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FDA Public Shames Pharmaceutical Companies Blocking Generic Meds



Photo: Dr. med. Scott Gottlieb, FDA representative, speaks at a hearing from the House Energy and Commerce Committee on federal efforts to combat the opioid crisis on October 25, 2017 (Getty).

Today, the Food and Drug Administration released a list of pharmaceutical companies be accused of stopping the development of generics. According to generics manufacturers, manufacturers of branded medicines are constantly putting up barriers that delay the development of generic medicines and this new list is calling them. But it remains to be seen if the big pharmaceutical companies can be ashamed.

Generic drug companies need brand name collaboration to acquire samples of the original drug to ensure the generic product is a safe and identical product. This new list, buried at the bottom of an obscure FDA page, describes the number of complaints large pharmaceutical companies have filed against them from generic companies.

Big names include Novartis, GlaxoSmithKline, Pfizer, and Valeant Pharmaceuticals. Drug manufacturer Celgene tops the list of thirteen complaints filed with the FDA, but the agency does not list which companies made the complaints, nor does it provide any detailed information.

It is also important to mention that many of the companies listed produce both brand names and generics. Mylan, for example, in which three lawsuits were filed against him, is primarily a generic drug maker, but in 2016 he became notorious after he had increased the price of his EpiPen allergy drug by 600 percent over a decade.

The step to name and shame (words it should be noted that the FDA does not like using) is part of President Trump's greater urge to lower consumer price drugs. But it is unclear whether any of the Trump regime's tactics will dampen the prices Americans pay at the pharmacy. Trump's chief of FDA, dr. Scott Gottlieb said that brand companies were listed at a press conference on Tuesday.

The regulation of drug prices is basically a non-stater for the Trump White House, and the president's FDA envoy is a long-time proponent of allowing the drug companies to do whatever they want. Apart from this list, Dr. Gottlieb's solution to lower drug prices in the US, to get the rest of the world to actually pay more for their medicines.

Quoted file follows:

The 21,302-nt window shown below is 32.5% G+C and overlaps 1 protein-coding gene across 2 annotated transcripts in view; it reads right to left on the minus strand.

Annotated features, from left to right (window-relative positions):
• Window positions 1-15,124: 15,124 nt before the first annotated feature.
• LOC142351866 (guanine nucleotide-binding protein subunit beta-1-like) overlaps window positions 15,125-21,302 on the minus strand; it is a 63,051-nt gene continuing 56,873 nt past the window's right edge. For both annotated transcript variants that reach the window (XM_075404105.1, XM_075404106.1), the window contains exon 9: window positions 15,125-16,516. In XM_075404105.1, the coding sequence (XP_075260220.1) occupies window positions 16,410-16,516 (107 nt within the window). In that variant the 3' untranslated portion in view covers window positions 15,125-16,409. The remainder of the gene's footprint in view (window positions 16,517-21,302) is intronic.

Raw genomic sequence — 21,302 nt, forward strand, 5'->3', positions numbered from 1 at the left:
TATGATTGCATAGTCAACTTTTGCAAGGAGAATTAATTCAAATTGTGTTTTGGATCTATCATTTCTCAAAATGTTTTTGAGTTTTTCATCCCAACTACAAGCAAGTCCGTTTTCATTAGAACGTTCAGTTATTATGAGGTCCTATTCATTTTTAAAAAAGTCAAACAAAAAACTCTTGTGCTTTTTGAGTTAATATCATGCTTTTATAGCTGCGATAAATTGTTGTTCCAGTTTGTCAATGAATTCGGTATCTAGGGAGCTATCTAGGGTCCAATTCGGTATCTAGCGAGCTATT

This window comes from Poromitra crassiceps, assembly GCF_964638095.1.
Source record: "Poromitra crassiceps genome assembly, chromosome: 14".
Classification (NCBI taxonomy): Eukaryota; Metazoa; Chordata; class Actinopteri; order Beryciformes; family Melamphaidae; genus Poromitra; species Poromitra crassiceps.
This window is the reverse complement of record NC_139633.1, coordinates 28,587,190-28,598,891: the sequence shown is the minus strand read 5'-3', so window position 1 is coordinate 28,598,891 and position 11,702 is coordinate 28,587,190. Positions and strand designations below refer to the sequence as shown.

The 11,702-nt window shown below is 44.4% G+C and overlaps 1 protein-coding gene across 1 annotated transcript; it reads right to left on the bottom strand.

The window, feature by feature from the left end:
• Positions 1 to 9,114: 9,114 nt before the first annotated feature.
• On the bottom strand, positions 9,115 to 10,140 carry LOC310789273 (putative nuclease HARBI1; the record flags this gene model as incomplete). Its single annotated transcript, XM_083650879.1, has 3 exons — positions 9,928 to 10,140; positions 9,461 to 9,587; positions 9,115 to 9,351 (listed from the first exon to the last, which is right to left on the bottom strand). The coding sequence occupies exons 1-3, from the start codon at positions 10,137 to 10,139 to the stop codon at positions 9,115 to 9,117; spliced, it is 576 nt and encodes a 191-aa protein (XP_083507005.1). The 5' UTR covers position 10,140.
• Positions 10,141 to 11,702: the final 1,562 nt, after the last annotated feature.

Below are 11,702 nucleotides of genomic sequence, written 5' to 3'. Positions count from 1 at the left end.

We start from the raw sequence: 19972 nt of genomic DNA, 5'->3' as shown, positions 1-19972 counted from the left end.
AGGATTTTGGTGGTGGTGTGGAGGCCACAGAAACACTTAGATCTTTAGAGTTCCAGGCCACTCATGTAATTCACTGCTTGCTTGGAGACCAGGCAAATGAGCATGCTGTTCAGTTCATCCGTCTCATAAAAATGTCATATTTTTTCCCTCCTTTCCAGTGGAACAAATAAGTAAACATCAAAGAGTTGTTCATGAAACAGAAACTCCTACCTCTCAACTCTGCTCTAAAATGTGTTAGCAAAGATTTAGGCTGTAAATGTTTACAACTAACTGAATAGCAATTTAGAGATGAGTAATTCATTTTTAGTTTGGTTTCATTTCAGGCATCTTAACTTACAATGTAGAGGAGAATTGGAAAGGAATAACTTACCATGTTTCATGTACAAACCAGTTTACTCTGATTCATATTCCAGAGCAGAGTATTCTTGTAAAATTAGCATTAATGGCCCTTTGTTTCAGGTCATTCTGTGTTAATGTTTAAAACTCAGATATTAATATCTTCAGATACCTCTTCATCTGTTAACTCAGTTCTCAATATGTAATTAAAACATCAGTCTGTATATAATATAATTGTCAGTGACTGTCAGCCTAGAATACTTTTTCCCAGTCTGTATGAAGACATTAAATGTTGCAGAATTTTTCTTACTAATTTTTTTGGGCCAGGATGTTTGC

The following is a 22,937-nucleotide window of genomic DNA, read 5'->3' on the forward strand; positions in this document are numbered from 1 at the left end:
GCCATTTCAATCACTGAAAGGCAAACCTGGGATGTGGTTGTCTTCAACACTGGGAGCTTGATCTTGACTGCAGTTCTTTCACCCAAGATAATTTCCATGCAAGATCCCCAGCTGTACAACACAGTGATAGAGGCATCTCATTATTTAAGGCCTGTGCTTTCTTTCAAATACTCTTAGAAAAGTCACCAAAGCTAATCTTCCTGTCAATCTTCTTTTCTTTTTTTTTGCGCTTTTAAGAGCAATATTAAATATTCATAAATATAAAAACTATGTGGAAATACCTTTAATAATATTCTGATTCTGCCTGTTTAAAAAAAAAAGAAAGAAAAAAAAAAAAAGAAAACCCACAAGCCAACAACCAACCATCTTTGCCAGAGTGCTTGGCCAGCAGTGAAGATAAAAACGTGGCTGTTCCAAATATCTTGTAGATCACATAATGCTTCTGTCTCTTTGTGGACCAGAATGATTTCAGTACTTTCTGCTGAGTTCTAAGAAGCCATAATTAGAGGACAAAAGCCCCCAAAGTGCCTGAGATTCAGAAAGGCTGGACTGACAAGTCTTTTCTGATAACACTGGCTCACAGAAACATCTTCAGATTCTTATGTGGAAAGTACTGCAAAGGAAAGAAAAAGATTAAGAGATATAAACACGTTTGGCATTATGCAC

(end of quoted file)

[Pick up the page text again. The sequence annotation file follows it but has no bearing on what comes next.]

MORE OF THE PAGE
Gottlieb said on CNBC yesterday, Europeans would pay relatively little for branded drugs, and that's partly because they set price controls and usage restrictions on these drugs. Gottlieb then claimed that Europeans "overpay" on generics, an argument that is at best disingenuous.

"This is not a system for long-term success," Gottlieb said about European drug price controls. "Well, I do not think so that they are focused on long-term success. "

This sentiment reflects what President Tump said at a White House press conference last week when he claimed that" foreign, developed nations "are entering a" free ride. " The drug prices are set at unfair conditions and American patients have to pay for the innovation that foreign patients enjoy. "

Gottlieb, a former scholar of the libertarian think tank American Enterprise Institute, was strangely named a rare bipartisan drug choice for the FDA he was first confirmed by the Senate. Gottlieb was confirmed by a vote of 57 to 42. But his financial disclosure forms are full of names that you recognize from the new FDA list. Over the course of his career, Gottlieb has served on the board of directors of eight different pharmaceutical companies, four of which he recently had to relinquish to take up his new position with the FDA. He has worked as a consultant for some of these companies, including GlaxoSmithKline, the world's sixth largest pharmaceutical company.

A cynic might argue that this new FDA list is purely symbolic because it does not propose reforms. They even provide the pharmaceutical companies with information they do not know. And this cynic would be right. The Trump regime views this list as part of a push for "transparency," but Americans already know who's fucking them. What they need are cheaper drugs.

[New York Times | Fierce Healthcare | Ars Technica | CNBC]


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